Protein turnover during metabolic arrest in turtle hepatocytes: role and energy dependence of proteolysis

Stephen C. Land, Peter W. Hochachka

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64 Citations (Scopus)


Hepatocytes from the western painted turtle (Chrysemys picta bellii) are capable of a coordinated metabolic suppression of 88% during 10 h of anoxia at 25°C. The energy dependence and role of proteolysis in this suppression were assessed in labile ([3H]Phe-labeled) and stable ([14C]Phe-labeled) protein pools. During anoxia, labile protein half-lives increased from 24.7 ± 3.3 to 34.4 ± 3.7 h, with stable protein half-lives increasing from 55.6 ± 3.4 to 109.6 ± 7.4 h. The total anoxic mean proteolytic suppression for both pools was 36%. On the basis of inhibition of O2 consumption and lactate production rates by cycloheximide and emetine, normoxic ATP-dependent proteolysis required 11.1 ± 1.7 μmol ATP · g-1 · h-1 accounting for 21.8 ± 1.4% of total cellular metabolism. Under anoxia this was suppressed by 93% to 0.73 ± 0.43 μmol ATP · g-1 · h-1. Summation of this with protein synthesis ATP turnover rates indicated that under anoxia 45% of total ATP turnover rate was directed toward protein turnover. Studies with inhibitors of energy metabolism indicated that the majority of energy dependence was found in the stable protein pool, with no significant inhibition occurring among the more labile proteins. We conclude that proteolysis is largely energy dependent under normoxia, whereas under anoxia there is a shift to a slower overall proteolytic rate that is largely energy independent and represents loss mostly from the labile protein pool.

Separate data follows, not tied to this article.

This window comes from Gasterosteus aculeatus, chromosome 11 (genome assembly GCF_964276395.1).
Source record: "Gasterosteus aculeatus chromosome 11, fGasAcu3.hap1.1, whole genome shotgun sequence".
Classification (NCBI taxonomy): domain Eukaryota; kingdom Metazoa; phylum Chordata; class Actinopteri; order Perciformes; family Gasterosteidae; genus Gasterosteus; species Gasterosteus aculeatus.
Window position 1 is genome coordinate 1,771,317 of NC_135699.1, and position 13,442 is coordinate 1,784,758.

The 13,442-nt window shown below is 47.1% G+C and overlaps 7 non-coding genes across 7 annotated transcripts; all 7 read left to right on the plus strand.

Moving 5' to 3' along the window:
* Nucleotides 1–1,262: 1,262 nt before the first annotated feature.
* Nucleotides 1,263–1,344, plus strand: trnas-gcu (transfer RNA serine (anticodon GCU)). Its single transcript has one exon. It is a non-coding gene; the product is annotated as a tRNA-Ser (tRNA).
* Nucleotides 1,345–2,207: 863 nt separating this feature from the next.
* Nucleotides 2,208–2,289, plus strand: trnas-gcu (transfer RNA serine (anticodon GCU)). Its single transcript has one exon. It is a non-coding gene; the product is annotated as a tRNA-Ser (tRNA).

Original languageEnglish
Pages (from-to)C1028-C1036
Number of pages9
JournalAmerican Journal of Physiology - Cell Physiology (AJP - Cell Physiology)
Issue number4
Publication statusPublished - 1 Apr 1994


  • adenosine 5'-triphosphate turnover
  • anoxia
  • Chrysemys picta bellii
  • hypometabolism
  • minimum metabolic rate
  • protein half-life
  • protein stability
  • western painted turtle

ASJC Scopus subject areas

  • Cell Biology
  • Clinical Biochemistry
  • Physiology


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